- NSA president Cecilia Molokwane seemed unfazed about the legal threat sent to her federation by trade union Solidarity over the sport’s race regulations.
- Solidarity’s Hennie Bierman addressed a letter to Molokwane saying NSA’s race regulations were "irrational".
- Netball was under a barrage of criticism during the height of the Black Lives Matter conversation in sport.
Netball South Africa (NSA) president Cecilia Molokwane seemed unfazed on Monday about the legal threat sent to her federation by trade union Solidarity over the sport’s race regulations.
Molokwane said the governing netball federation would not respond to trade union Solidarity’s legal letter until their council met to discuss the issue.
On 6 November, Solidarity’s Hennie Bierman addressed a letter to Molokwane saying NSA’s race regulations were "irrational".
This came after the Mpumalanga Sunbirds were disqualified for failing to adhere to the regulations during their clash with the Kingdom Queens, in the Telkom Netball League’s Division 2 final last month.
"[We are] of the view that the rules are irrational, damaging to the sport of Netball, and most importantly, to the players, coaching and management staff," Bierman wrote.
"The TNL tournament rules are on its own ambiguous in that no rational benchmark is set to determine the ‘target system’."
Molokwane, however, said they had procedures to follow before they could engage Solidarity on their threat.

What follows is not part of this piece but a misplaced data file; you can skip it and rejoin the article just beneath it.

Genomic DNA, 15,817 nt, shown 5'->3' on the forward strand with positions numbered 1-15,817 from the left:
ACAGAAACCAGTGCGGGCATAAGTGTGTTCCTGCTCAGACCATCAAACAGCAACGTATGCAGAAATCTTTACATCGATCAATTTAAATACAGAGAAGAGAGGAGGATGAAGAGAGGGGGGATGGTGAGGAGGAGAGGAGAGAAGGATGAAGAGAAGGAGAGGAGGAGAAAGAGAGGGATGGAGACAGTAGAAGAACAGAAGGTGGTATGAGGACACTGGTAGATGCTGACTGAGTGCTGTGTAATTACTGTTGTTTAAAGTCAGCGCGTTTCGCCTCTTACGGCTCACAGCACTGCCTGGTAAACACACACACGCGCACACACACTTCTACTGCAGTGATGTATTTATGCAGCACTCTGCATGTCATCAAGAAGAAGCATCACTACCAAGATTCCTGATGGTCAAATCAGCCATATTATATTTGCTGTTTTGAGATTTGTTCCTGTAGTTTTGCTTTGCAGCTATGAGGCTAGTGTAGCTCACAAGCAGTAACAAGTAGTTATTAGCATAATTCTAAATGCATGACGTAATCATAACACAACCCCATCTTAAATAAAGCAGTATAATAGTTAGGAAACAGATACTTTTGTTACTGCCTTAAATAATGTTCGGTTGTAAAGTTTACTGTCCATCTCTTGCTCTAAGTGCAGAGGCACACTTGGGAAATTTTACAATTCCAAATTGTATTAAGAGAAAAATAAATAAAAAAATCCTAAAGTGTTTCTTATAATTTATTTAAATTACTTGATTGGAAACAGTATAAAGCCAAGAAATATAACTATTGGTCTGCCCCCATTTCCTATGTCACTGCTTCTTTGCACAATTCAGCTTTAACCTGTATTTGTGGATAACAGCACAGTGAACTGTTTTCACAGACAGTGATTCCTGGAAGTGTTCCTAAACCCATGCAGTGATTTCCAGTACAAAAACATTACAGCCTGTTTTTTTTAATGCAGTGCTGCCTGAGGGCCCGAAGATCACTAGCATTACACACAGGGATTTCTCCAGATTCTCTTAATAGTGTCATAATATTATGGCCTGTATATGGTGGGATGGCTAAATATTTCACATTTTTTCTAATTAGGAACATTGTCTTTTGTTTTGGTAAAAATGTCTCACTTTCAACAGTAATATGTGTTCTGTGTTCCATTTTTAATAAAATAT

"You can take us to court and do whatever but at the end of the day we will still have to go to the very same council and say, ‘Solidarity is taking us to court, what do we do?’" she said.
"We cannot spend money on legal matters. We will only answer that letter only when we’ve gone to council.
"We are not going to jump because of them. We have procedures to follow. We have a constitution to follow and it should be a council resolution like many other legal things we have to deal with.
"We are not going to do anything and we haven’t even responded. We will take the letter to council and go through our procedures, as we did with the AfriForum issue."
Molokwane said she was concerned that people outside netball were trying to influence the sport in a negative way and that it was up to their own council to decide whether their system was fit or not for the sport.
"My concern is that there are people outside of netball thinking they can come into netball and threaten us, giving us legal letters and whatever," said Molokwane.
"The council of Netball South Africa will decide whether the rules suit them or not. At the end of the day, they are the people that play netball.
"They are the people with the players and they will decide what is best for the players in the country."
Molokwane added that NSA, which was under a barrage of criticism during the height of the Black Lives Matter conversation in South African sport, her federation was working hard to ensure redress.
However, she suspected foul elements were trying to destabilise the organisation ahead of the 2023 Netball World Cup in Cape Town.
"We are still trying to fix the wrongs and injustices of the past and we can’t do that in a day," Molokwane said.
"People are expecting so many miracles from us, the executive, and I don’t know why. There’s only seven of us but we are working and we do netball because of the passion and love we have for it.
"People are trying to destabilise us. Is it not a plan to make sure we don’t host the World Cup?"